Scar Treatment

Scar Treatment*

According to Traditional Chinese and German Biological Medicine, scars can block energy flow and create neurological ‘reflexing’ to other areas in the body. Scars can prevent nutrition from working effectively, slow blood and lymphflow. Clinical experience and using thermal imaging has shown this to be true.


There are various methods of treating scars ranging from acupuncture to neural therapy injections, however the quickest, safest and least expensive method is:
  1. Apply a small amount of NewGel+ e gel or Physician-Formulated Silicone Scar Gel (made by HealFast) to the scar, rubbing in well. Either product will work well with the same benefit. Available on Amazon. Another option is Scar Organic essential oil/homeopathic drops by Forces of Nature. This is available on my website pharmacy at 20% off.
  2. Next, use cold laser therapy over the scar for 3-5 minutes. Simply place the laser directly on the scar. For long scars, you may want to either hold the laser in one spot of the scar for 1 minute, then each successive minute move the laser another spot until the entire scar has been treated.
Do this once a day for at least 10 days. Some very thick or keloid-type scars can require up to 30 days (example: scars from open heart surgery, c-section, hip replacements, multiple internal trauma with hardware like screws/pins/rods, etc).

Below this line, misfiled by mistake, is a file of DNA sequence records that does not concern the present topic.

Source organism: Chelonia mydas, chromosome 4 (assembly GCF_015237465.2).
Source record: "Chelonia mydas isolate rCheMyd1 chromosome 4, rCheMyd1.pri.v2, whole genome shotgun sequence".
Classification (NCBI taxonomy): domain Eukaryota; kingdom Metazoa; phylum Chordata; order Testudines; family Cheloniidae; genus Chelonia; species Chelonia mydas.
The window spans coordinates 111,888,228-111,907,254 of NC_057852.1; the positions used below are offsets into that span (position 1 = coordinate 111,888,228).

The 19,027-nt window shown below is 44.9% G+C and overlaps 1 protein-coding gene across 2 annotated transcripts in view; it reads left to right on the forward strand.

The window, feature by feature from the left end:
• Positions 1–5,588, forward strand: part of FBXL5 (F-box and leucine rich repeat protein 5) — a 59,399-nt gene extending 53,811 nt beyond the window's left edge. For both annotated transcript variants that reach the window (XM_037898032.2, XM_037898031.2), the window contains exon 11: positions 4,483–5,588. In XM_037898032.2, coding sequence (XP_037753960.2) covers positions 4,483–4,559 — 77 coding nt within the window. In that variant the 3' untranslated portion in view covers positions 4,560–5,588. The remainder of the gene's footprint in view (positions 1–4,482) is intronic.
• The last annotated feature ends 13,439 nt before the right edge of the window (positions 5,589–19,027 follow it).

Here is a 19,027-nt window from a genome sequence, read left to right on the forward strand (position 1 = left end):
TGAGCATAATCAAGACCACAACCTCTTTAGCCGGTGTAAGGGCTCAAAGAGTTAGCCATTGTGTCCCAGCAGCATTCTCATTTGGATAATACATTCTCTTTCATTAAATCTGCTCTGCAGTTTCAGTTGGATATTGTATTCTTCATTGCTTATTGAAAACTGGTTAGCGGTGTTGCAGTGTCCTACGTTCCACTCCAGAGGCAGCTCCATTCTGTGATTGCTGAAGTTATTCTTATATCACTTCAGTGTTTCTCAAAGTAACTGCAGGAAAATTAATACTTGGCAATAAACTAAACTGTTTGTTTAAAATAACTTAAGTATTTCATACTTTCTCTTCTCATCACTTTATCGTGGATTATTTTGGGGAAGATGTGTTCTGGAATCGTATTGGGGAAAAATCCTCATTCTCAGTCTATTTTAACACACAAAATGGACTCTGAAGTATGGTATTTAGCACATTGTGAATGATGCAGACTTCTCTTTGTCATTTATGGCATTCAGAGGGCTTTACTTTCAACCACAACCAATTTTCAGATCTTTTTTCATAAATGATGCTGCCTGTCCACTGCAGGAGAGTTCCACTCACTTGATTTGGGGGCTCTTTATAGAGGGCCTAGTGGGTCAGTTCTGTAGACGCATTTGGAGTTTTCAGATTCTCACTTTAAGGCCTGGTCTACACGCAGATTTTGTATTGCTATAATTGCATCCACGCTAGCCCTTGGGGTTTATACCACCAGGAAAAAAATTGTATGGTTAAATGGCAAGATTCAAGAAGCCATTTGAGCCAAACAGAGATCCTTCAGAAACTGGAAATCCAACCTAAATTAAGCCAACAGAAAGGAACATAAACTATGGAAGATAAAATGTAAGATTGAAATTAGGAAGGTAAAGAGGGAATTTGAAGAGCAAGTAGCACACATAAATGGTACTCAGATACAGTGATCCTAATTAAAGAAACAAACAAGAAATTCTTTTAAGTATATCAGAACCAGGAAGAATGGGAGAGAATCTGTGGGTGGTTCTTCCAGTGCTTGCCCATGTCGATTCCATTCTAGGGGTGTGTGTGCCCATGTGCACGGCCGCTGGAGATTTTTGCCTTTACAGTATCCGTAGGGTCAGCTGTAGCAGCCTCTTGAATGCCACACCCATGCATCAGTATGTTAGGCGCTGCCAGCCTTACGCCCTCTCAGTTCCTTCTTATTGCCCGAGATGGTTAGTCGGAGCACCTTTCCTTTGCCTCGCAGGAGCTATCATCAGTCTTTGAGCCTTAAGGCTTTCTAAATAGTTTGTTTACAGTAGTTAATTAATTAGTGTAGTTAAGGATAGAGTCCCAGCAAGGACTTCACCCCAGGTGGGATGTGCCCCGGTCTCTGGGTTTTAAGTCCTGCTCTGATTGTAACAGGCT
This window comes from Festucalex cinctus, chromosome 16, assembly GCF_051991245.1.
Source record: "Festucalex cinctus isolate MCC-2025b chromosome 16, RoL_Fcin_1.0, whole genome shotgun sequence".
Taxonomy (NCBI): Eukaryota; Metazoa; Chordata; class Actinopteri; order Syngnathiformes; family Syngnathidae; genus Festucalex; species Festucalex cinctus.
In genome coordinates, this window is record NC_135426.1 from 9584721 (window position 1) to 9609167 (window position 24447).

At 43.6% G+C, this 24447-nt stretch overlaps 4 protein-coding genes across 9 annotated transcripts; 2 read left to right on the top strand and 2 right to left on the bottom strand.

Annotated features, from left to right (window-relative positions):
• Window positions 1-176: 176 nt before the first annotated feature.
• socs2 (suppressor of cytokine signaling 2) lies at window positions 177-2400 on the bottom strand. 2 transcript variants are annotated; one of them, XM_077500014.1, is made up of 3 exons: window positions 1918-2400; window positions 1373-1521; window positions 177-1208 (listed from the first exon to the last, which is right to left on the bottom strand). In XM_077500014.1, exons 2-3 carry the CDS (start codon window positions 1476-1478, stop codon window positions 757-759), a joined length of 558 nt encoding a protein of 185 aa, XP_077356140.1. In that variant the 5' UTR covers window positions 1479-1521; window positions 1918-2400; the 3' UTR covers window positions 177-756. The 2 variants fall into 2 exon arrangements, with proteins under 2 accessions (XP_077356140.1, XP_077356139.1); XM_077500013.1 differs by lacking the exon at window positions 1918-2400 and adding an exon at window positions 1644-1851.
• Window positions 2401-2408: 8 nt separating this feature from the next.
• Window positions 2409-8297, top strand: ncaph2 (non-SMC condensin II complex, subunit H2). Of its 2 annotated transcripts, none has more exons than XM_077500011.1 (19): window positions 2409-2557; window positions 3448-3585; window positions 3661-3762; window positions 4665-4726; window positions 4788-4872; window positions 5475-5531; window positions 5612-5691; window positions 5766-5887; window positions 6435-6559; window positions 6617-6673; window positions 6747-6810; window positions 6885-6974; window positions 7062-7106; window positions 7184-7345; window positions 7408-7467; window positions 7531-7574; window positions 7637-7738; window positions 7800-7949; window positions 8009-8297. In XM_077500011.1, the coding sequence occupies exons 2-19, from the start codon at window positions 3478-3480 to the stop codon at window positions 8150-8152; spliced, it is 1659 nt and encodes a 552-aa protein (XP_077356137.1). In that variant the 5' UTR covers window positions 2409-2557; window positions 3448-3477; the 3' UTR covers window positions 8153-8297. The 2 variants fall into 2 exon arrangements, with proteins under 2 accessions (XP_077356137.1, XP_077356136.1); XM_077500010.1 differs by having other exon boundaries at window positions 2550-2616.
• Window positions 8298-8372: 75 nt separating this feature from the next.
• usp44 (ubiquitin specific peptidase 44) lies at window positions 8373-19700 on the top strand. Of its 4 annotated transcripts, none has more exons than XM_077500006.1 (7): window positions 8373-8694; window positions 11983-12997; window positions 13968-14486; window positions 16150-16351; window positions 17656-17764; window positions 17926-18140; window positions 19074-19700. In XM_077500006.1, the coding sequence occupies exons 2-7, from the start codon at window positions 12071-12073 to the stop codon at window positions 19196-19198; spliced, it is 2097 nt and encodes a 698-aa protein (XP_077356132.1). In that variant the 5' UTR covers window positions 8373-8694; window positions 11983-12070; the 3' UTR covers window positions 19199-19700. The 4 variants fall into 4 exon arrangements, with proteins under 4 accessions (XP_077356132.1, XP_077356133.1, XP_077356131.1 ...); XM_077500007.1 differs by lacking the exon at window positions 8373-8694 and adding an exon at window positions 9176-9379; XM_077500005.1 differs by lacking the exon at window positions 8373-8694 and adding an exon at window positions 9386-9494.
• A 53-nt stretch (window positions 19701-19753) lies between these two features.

1. Never treat more than 2-3 scars at a time. The download of toxins and energy flow can be a lot for some people to handle.
  2. Don’t rush the process. You may or may not notice visible change. Either way, you’ll be correcting subtle energy blockages.
Note: The laser can be any visible red low-level laser (630-685nm) that makes a small dot on the wall when you point it (collimated beam). Power should range anywhere from 5 mw to 30mw. Higher power is not needed. DO NOT point in the eyes. It is also NOT recommended to use on scars close to the eyes. Can be purchased online inexpensively. Circulation, 2001; 103: 296-301. Burns. June 2004. Vol 30, issue 4: 362-367. Photomedicine and Laser Surgery. Feb 2005, 23(1): 70-73. Journal of Lasers in Medical Science. 2010. Vol. 1, No 1.
*These statements have not been evaluated by the FDA and are not intended to diagnose, treat, cure or prevent any disease.